Salami, olives, some lettuce and a bit of cheese

    The salami was bland, the olives had no distinct taste and the chunk of watermelon was rock hard and, simply, tasteless. And what is going on with the lay-out?

    So, needless to say we had our hopes up for the main course, right? After all, you can’t go wrong with a rinderfilet!
    Well.. Apparently, ou can.

    The rinderfilet was okay. Not more than that. While the texture of the meat was quite good, not too rare yet very tender, the taste of the meat was lacking any depth. Sure, it wasn’t bad or anything – but I couldn’t help but wondering if the chef skimped on the seasoning.
    My table companions and I were all glad that there was a set of pepper and salt at our disposal. And boy; did that meat need that pinch of pepper! The filet was accompanied by bland spinach and lukewarm potatoes. Had this plate been cooling off in queue for the last twenty minutes?

    Rinderfilet that could have used a lot more 'oomph'

    Highlight of the evening? Their fabulous chocolate mousse creation. If only the chef in charge of the meat could take a lesson or two of the Chef de Patissier, we would all reccommend this fabulous looking restaurant to all our culinary friends in Berlin. Now, I’d rather advice them to get a simple steak at the Lidl for € 2,99 – as you will most likely do a better job than restaurant Tauro.

    Schönhauser Allee 176
    10119 Berlin

  3. Restaurant Waterlily in Friedrichshain

    November 26, 2013 by Wouter

    Nothing makes my culinary heart beat faster than a new restaurant that claims to offer ‚real, authentic Vietnamese dishes‘. Waterlily at the Karl-Marx-Allee promises to be one of those places that increase your cardiac rhythm.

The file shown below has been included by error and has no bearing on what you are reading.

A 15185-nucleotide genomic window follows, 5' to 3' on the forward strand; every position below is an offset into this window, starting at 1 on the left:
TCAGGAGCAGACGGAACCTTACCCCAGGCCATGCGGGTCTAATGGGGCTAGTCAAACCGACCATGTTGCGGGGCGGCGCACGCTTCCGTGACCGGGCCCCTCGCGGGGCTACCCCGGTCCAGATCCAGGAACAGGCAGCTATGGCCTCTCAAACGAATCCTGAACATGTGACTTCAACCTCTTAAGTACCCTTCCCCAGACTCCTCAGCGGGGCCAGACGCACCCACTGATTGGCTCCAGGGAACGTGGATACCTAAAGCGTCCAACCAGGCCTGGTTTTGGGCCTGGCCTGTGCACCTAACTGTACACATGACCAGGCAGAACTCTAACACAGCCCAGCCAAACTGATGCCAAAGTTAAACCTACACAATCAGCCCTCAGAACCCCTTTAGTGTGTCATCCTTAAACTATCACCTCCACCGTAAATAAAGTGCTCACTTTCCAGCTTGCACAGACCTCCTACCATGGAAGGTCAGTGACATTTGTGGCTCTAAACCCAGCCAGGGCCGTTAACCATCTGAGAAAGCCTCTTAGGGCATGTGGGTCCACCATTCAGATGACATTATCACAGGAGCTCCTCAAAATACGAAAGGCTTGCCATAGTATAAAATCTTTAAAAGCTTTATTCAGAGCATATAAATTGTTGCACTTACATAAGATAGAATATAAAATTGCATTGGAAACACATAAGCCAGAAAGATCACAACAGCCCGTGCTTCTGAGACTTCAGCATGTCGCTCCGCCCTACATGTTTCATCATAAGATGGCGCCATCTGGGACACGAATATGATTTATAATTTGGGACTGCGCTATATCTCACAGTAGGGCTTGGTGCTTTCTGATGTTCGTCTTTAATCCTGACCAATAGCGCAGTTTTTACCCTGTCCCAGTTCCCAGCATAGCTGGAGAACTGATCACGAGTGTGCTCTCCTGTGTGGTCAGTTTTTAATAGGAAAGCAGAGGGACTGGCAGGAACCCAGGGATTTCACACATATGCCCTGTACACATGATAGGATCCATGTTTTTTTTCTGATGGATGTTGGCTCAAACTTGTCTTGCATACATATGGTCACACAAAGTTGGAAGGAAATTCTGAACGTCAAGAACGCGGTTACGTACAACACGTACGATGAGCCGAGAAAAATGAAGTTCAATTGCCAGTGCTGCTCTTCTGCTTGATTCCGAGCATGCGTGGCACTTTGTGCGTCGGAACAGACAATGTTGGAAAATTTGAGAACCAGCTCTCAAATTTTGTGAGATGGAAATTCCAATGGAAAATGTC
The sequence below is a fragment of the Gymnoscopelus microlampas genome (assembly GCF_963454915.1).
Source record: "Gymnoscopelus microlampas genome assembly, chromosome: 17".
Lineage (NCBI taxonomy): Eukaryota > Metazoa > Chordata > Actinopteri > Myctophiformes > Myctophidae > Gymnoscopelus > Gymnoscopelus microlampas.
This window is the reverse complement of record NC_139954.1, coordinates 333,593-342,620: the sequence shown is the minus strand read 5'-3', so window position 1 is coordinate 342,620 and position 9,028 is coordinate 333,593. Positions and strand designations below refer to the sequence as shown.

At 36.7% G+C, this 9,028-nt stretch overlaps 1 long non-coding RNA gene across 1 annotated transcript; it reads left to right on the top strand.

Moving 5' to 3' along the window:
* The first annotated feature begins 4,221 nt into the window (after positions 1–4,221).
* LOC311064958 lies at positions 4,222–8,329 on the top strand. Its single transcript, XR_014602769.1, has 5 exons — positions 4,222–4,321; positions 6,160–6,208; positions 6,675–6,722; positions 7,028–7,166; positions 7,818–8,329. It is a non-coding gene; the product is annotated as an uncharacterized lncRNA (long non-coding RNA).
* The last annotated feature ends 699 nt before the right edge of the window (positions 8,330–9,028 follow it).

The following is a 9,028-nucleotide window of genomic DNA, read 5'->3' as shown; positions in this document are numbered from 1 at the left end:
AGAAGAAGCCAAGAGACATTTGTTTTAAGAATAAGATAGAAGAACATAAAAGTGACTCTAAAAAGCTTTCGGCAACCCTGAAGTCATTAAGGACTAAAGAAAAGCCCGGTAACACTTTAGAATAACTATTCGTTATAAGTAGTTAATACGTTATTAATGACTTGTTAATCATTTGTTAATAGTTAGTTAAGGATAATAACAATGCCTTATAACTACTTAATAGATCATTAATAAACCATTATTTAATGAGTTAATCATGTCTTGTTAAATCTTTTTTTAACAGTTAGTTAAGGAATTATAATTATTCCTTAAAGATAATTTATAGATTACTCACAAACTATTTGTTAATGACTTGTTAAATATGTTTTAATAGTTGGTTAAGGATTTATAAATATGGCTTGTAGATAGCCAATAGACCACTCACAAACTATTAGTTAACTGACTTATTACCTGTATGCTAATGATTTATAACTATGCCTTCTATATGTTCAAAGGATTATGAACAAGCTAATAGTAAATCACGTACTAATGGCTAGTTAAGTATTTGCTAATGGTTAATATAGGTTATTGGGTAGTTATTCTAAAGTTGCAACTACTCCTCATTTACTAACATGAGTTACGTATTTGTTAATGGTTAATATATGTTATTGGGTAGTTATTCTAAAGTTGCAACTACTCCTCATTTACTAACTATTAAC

Upon arrival, I was greeted by friendly, humble staff and shown a table at the window, next to a gently purring radiator. To my untrained, Western eye, the staff looked very much genuine Vietnamese to me, but you could fool me if you would tell me they are actually from Laos, Myanmar or Thailand.

    Speaking of Thailand: why is it that their in Waterlily menu resembles so much ingredients typically used in Thai dishes? Green curry, peanuts, fresh fruits and a lot of coconut milk. Delicious, nonetheless, but a bit outlandish when you expect to choose from authentic, Vietnamese specials.

    I opted for the R8: Rice with green and red curry, a lot of (western) vegetables and chicken filet baked in coconut milk and a hint of lemon grass. To accompany my meal, I was suggested to drink their fresh made fruitshakes, based on coconut milk and strawberries. Again, nothing typical Vietnamese here.

    But hey – I am being a nitpicker here. Because the most important goal tonight was to simply enjoy a nice dish in a friendly atmosphere. And that is what exactly what occured: the ambience is in Waterlily quiet, almost serene, there is no loud background music and the staff is very alert.
    The food was de-li-ci-ous: everything had its own, uncorrupted taste while it merged with each other in a surprisingly pure fashion. They have mastered the art of keeping the chicken filet tender and they didn’t overdo the spicing.